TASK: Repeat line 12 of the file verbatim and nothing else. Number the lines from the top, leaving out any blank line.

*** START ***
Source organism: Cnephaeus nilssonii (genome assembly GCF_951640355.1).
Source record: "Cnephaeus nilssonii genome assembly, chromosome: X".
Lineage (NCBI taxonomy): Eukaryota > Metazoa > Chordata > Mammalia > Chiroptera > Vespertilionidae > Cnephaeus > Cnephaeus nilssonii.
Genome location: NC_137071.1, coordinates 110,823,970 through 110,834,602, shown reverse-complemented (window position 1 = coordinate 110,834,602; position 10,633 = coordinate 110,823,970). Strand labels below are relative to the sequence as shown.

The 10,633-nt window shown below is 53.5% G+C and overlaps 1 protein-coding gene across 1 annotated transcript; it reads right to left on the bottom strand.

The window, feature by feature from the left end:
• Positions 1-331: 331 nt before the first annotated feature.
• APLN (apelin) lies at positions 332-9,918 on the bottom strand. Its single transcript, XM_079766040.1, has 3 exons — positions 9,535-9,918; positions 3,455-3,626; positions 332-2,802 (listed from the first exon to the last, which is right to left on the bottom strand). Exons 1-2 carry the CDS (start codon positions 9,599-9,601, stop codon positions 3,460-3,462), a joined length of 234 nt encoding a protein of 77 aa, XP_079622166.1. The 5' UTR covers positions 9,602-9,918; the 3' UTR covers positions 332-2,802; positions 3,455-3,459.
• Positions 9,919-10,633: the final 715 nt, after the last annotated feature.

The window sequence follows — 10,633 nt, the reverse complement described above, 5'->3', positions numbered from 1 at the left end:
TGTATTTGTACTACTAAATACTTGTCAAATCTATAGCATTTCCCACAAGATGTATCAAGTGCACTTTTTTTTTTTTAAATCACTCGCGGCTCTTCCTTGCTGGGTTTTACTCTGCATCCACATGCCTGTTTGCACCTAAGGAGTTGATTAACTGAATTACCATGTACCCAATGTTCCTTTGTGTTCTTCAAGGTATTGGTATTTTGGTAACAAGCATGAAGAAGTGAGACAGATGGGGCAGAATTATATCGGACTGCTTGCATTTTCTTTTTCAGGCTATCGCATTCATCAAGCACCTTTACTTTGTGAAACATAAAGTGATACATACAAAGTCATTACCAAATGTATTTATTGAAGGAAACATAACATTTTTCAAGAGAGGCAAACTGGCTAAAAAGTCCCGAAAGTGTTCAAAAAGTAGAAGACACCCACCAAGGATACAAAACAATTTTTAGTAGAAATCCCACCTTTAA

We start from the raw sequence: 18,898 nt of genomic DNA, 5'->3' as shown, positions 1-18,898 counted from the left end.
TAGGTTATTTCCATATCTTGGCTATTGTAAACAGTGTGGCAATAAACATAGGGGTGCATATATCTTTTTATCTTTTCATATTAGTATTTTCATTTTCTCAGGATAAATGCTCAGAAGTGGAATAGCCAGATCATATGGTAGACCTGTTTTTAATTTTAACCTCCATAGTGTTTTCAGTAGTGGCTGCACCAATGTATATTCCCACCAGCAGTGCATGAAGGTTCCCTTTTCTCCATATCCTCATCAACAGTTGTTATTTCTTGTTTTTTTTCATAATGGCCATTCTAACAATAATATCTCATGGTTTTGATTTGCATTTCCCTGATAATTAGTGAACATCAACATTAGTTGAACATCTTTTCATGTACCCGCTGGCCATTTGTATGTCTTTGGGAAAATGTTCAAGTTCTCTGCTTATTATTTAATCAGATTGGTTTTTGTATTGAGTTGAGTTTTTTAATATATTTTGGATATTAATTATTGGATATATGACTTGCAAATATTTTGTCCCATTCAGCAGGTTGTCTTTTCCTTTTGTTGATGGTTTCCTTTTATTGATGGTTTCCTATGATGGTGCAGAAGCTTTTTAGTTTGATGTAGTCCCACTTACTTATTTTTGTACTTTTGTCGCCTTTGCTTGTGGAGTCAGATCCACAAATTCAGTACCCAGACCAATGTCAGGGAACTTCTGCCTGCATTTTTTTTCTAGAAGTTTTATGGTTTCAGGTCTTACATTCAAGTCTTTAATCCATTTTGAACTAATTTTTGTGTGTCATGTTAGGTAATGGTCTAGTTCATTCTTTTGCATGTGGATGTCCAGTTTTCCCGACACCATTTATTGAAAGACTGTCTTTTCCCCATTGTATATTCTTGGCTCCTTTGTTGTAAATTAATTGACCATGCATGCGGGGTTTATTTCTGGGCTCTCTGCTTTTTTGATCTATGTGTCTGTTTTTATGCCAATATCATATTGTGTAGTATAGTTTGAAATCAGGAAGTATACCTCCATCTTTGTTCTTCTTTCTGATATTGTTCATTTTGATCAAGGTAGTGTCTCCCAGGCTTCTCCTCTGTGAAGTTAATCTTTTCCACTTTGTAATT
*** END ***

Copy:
We start from the raw sequence: 18,898 nt of genomic DNA, 5'->3' as shown, positions 1-18,898 counted from the left end.